|RAUDENSKÝ Miroslav||Brno University of Technology|
|Spoluautoři CHABIČOVSKÝ Martin, HRABOVSKÝ Jozef|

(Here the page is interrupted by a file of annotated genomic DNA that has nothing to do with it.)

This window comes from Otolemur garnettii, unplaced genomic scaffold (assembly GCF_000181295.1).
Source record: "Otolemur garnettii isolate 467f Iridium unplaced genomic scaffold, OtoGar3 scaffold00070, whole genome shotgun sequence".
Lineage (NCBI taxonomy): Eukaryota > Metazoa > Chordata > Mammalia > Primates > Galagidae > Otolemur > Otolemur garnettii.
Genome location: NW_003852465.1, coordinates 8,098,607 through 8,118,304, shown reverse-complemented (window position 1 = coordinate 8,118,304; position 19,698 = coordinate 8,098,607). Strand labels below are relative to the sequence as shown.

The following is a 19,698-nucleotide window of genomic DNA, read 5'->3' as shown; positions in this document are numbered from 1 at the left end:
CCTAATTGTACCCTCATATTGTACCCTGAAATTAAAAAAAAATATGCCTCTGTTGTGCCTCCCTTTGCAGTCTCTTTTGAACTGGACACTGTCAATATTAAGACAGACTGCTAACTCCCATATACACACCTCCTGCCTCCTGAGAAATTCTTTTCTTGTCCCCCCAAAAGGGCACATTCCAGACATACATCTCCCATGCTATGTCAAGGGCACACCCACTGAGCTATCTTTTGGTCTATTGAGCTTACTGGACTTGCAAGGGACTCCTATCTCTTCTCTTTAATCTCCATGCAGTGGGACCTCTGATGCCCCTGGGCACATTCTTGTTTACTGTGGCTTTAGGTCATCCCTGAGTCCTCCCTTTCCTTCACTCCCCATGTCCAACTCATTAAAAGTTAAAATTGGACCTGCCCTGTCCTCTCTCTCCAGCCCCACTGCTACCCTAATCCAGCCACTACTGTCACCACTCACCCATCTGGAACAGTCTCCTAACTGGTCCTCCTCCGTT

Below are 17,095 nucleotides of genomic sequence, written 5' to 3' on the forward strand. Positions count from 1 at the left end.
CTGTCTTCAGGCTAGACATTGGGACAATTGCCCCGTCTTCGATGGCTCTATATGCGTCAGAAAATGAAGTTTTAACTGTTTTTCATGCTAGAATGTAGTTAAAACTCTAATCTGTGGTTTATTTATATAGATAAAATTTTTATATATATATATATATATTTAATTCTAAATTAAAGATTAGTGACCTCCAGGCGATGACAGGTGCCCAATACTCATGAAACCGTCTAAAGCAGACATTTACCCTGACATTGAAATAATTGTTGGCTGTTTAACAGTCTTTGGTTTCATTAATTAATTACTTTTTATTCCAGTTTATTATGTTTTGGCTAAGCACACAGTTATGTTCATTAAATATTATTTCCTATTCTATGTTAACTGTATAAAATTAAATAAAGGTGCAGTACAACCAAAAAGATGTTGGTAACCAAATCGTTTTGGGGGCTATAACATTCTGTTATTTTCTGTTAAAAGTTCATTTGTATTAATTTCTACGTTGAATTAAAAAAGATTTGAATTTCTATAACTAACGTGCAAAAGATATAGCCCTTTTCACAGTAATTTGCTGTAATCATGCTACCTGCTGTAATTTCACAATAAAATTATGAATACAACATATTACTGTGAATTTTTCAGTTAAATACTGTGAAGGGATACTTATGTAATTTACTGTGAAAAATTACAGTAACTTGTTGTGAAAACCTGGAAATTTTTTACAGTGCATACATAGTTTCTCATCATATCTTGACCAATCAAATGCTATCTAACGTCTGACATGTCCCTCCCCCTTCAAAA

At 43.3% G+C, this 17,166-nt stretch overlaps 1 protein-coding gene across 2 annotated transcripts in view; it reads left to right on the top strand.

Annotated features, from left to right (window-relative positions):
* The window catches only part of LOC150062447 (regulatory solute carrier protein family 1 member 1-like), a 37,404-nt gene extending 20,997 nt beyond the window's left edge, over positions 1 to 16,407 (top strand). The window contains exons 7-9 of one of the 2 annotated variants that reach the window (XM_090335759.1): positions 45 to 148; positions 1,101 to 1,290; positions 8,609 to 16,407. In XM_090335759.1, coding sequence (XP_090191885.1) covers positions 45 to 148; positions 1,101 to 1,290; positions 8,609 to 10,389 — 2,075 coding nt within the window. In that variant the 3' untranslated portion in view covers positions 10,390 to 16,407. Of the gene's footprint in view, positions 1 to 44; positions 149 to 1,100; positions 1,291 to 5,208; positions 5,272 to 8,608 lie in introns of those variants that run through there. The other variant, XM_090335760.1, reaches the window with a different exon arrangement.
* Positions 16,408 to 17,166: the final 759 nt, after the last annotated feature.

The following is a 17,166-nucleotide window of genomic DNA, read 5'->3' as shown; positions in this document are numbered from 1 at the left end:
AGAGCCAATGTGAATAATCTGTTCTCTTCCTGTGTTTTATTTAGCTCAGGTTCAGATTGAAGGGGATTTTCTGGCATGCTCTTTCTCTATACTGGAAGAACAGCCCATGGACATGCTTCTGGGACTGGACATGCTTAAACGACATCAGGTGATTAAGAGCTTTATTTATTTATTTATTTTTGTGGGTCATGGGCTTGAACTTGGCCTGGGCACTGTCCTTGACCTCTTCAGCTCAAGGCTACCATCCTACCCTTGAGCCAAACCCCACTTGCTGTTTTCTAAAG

Oxidation is inherent part of steel production and heat treatment. The most common impact of the oxide scale layers is on the surface quality and material losses during steel processing. This paper is focused on study of influence of the oxide layer on cooling intensity. Spray cooling of hot steel surface is considered. Typical example is secondary cooling in continuous casting, interstand and run-out table cooling at hot rolling and heat treatment and other metallurgical processes where controlled temperature regimes are required. Cooling intensity is primarily affected by spray parameters as pressure and coolant impingement density. It is not frequently reported but even thin layers of oxides can significantly modify the cooling intensity. This effect is dominant in the cooling of steel surfaces at high surface temperatures. Study of the influence of the oxide scale layers on cooling intensity was carried out by experimental measurements and numerical analysis. Experimental measurements compare the cooling of scale-free surfaces and oxidized surfaces. Experimental investigations show a difference in the cooling intensity. Numerical analyses were prepared to simulate cooling of the samples with different oxide scale layers and different thermal conductivity of scales. Even a scale layer of several microns can significantly modify the cooling intensity.